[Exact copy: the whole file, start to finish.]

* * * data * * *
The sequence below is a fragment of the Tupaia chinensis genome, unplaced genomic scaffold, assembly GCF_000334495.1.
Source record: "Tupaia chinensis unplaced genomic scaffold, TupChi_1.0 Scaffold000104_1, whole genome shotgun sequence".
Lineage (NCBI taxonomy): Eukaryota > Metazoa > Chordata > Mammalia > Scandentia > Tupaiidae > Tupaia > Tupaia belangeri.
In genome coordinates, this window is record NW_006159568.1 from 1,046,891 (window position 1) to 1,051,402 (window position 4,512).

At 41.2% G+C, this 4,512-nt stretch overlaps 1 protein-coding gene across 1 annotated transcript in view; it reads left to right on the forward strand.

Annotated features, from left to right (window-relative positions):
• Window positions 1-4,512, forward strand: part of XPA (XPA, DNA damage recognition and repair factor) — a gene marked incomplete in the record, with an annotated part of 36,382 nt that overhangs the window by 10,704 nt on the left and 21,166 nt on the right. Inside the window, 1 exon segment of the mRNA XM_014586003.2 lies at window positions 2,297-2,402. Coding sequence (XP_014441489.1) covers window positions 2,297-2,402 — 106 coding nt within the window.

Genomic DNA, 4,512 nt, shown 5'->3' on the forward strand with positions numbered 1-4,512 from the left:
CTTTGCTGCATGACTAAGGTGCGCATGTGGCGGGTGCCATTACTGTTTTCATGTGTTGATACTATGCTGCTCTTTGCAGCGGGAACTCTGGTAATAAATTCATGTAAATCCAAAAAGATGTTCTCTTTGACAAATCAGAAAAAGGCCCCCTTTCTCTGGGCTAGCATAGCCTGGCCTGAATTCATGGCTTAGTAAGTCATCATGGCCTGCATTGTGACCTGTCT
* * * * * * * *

The sequence below is a fragment of the Tupaia chinensis genome, unplaced genomic scaffold, assembly GCF_000334495.1.
Source record: "Tupaia chinensis unplaced genomic scaffold, TupChi_1.0 Scaffold000104_1, whole genome shotgun sequence".
Lineage (NCBI taxonomy): Eukaryota > Metazoa > Chordata > Mammalia > Scandentia > Tupaiidae > Tupaia > Tupaia belangeri.
In genome coordinates, this window is record NW_006159568.1 from 1,046,891 (window position 1) to 1,051,402 (window position 4,512).

At 41.2% G+C, this 4,512-nt stretch overlaps 1 protein-coding gene across 1 annotated transcript in view; it reads left to right on the forward strand.

Annotated features, from left to right (window-relative positions):
• Window positions 1-4,512, forward strand: part of XPA (XPA, DNA damage recognition and repair factor) — a gene marked incomplete in the record, with an annotated part of 36,382 nt that overhangs the window by 10,704 nt on the left and 21,166 nt on the right. Inside the window, 1 exon segment of the mRNA XM_014586003.2 lies at window positions 2,297-2,402. Coding sequence (XP_014441489.1) covers window positions 2,297-2,402 — 106 coding nt within the window.

Genomic DNA, 4,512 nt, shown 5'->3' on the forward strand with positions numbered 1-4,512 from the left:
CTTTGCTGCATGACTAAGGTGCGCATGTGGCGGGTGCCATTACTGTTTTCATGTGTTGATACTATGCTGCTCTTTGCAGCGGGAACTCTGGTAATAAATTCATGTAAATCCAAAAAGATGTTCTCTTTGACAAATCAGAAAAAGGCCCCCTTTCTCTGGGCTAGCATAGCCTGGCCTGAATTCATGGCTTAGTAAGTCATCATGGCCTGCATTGTGACCTGTCT